Do you gloss over India's highest civilian honours, the Padma Awards?
Is it something that just flits past your horizon because the names are those of familiar -- and dare we say this, possibly undeserving -- celebrities?
Do you ignore that momentary frisson of annoyance as you move to the next news item or the next WhatsApp forward?
Well, pause this year.
And read the Padma Shri list once again.
For there are names there that will make you want to stand up and applaud. These are people who faced the greatest tragedies and challenges in their life with impressive dignity and used it to improve the lives of Nature, of those around them.
If you are wondering why you haven't heard of these heroes before, why they aren't being lauded every day, it's because their goal wasn't be in the news. Their goal was to help. And to change the future.
Which is what makes this year's Padma Awards, which acknowledged these heroes, an honour truly worth celebrating.
Please click on the images for a better look.
IMAGE: A simple sari. No footwear. And a humility that won everyone's heart.
That's how Tulsi Gowda walked up to receive her Padma Shri for Social Work from President Ram Nath Kovind.
An environmentalist from Karnataka, she belongs to the Hakkali tribe and a poor family.
She has not been formally educated but there is very little she does not know about plants; in fact, she is known as the 'Encyclopedia Of The Forest'.
She received the Padma Shri in honour of her six-decade long devotion to conservation and to celebrate the fact that she has planted over 30,000 trees.
All Photographs: Kind courtesy Rashtrapati Bhavan
IMAGE: In Rajasthan, 69-year-old Sundaram Verma found his own way to help Nature.
As world leaders debate the climate crisis in Glasgow, they might want to take a moment to look at this incredible farmer from one of India's most arid states.
Looking at the challenges posed by the shortage of water and the worrying climatic changes, Verma experimented in his fields for many years before he came up with a solution called dryland agroforestry.
Using this technique, it is possible to grow a tree using just one litre of water in its entire lifespan.
Verma's Padma Shri for Social Work also honours him for his contribution to agro-biodiversity conservation and rain water harvesting.
Information: Kind courtesy The Optimist Indian
IMAGE: S Ramakrishnan dreamt of proudly wearing the naval whites.
Which is why, as a fourth year engineering student in 1975, he appeared for a selection interview for naval officers.
It was during the physical round that his dreams were shattered. He fell and the ensuing spinal injury left him a lifelong paraplegic.
But the mettle that made him naval material burned bright.
Within six years, he started the Amar Seva Sangam in Ayikudi, Tamil Nadu, named for the orthopaedic physician, Air Marshal Dr Amarjit Singh Chahal, who supervised his treatment and rehabilitation.
Over the years, the Sangam has expanded to over 30 acres and is a safe refuge for differently-abled people. It helps them learn how they can lead a full and independent life.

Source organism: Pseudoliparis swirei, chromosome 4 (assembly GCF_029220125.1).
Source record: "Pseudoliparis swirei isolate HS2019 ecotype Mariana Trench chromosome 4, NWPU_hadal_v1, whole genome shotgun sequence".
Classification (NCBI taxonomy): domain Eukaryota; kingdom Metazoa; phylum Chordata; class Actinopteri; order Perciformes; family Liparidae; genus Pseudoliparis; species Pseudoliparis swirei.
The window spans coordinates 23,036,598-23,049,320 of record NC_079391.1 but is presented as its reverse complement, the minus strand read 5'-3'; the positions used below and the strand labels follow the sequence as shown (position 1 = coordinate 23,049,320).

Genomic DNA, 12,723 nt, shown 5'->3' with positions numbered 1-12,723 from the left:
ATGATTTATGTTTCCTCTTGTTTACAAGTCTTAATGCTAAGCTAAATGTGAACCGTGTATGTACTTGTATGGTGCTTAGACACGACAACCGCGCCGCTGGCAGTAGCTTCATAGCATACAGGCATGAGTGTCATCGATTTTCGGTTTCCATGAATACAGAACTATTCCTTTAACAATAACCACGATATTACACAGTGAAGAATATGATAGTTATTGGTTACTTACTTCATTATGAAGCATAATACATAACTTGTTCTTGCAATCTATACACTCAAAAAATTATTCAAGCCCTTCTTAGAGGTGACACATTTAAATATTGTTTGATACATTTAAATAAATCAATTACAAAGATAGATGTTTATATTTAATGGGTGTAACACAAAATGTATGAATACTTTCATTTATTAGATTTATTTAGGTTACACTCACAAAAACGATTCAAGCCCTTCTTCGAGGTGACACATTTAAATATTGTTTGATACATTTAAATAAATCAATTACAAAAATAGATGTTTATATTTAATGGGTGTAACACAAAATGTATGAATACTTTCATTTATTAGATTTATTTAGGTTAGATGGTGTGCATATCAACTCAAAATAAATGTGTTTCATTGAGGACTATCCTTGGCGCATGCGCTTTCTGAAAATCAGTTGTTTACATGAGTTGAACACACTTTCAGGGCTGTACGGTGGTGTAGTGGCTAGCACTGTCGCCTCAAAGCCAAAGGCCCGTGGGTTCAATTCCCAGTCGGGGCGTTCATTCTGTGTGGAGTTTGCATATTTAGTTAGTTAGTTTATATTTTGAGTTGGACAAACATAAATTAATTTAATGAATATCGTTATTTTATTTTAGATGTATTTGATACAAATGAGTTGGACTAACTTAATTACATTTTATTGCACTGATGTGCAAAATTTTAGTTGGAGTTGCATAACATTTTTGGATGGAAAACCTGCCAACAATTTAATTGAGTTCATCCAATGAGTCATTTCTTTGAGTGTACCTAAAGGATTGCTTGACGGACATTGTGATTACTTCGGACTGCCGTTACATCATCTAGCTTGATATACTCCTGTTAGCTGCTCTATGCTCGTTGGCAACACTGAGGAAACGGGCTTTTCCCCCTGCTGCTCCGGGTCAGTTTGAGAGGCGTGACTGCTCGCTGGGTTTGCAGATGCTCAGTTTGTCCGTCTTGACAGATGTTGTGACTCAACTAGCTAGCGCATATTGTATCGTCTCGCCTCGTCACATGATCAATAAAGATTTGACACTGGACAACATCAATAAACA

Ramakrishnan's Padma Shri for Social Work recognises his effort in changing the lives of the differently-abled.
Information: Kind courtesy Wikipedia
IMAGE: Like S Ramakrishnan, Jammu and Kashmir's Javed Ahmad Tak was a young man when tragedy changed his life forever.
Terrorists attacked his uncle's home in 1997 and, while attempting to save his cousin, Tak took a bullet that damaged his spine, kidney, pancreas and intestines.
Bedridden at home, the young lad refused to give into despair. Instead, he spent the next four years giving free tuition to students who needed it.
Realised there were more ways he could help, he started a book bank, a uniform bank and a school bag bank to aid children from impoverished families.
His dream, however, was to help differently-abled children.
Nine years after the attack, using the Rs 75,000 given to him by the government as ex-gratia payment for his injuries, Tak started a school for them in a rented space.
Today, the school has 120 students and 25 staff members, including 10 trained teachers and its own premises. There is no fixed fee; parents pay what they can afford.
Tak hopes that Padma Shri for Social Work -- which honours his two decade long effort to help the differently-abled -- will help him generate the funds that he needs to expand the school.
Information: Kind courtesy The New Indian Express
IMAGE: How would you feel if your young son was killed only because he was at the wrong place at the wrong time? If it took a desperate, month-long search to find his body?
This is the terrible tragedy that Mohammed Shareef, now 84, has lived through.
His eldest son, a 24-year-old medical graduate, was murdered in the Babri Masjid riots that devastated the nation in 1992.
Chacha Shareef, who was a cycle mechanic and struggled to make ends meet, took a vow then that he would perform the last rites for unclaimed dead bodies as per their religion.
Since his son passed away, this 'Messaih of Lawaris Lashein' has given a dignified farewell to over 25,000 bodies that he has claimed from hospitals, police stations, railway stations and the mortuary in Faizabad, Uttar Pradesh.
In honour of his service, he has been awarded the Padma Shri for Social Work.
Information: Kind courtesy News 18, Wikipedia, PTI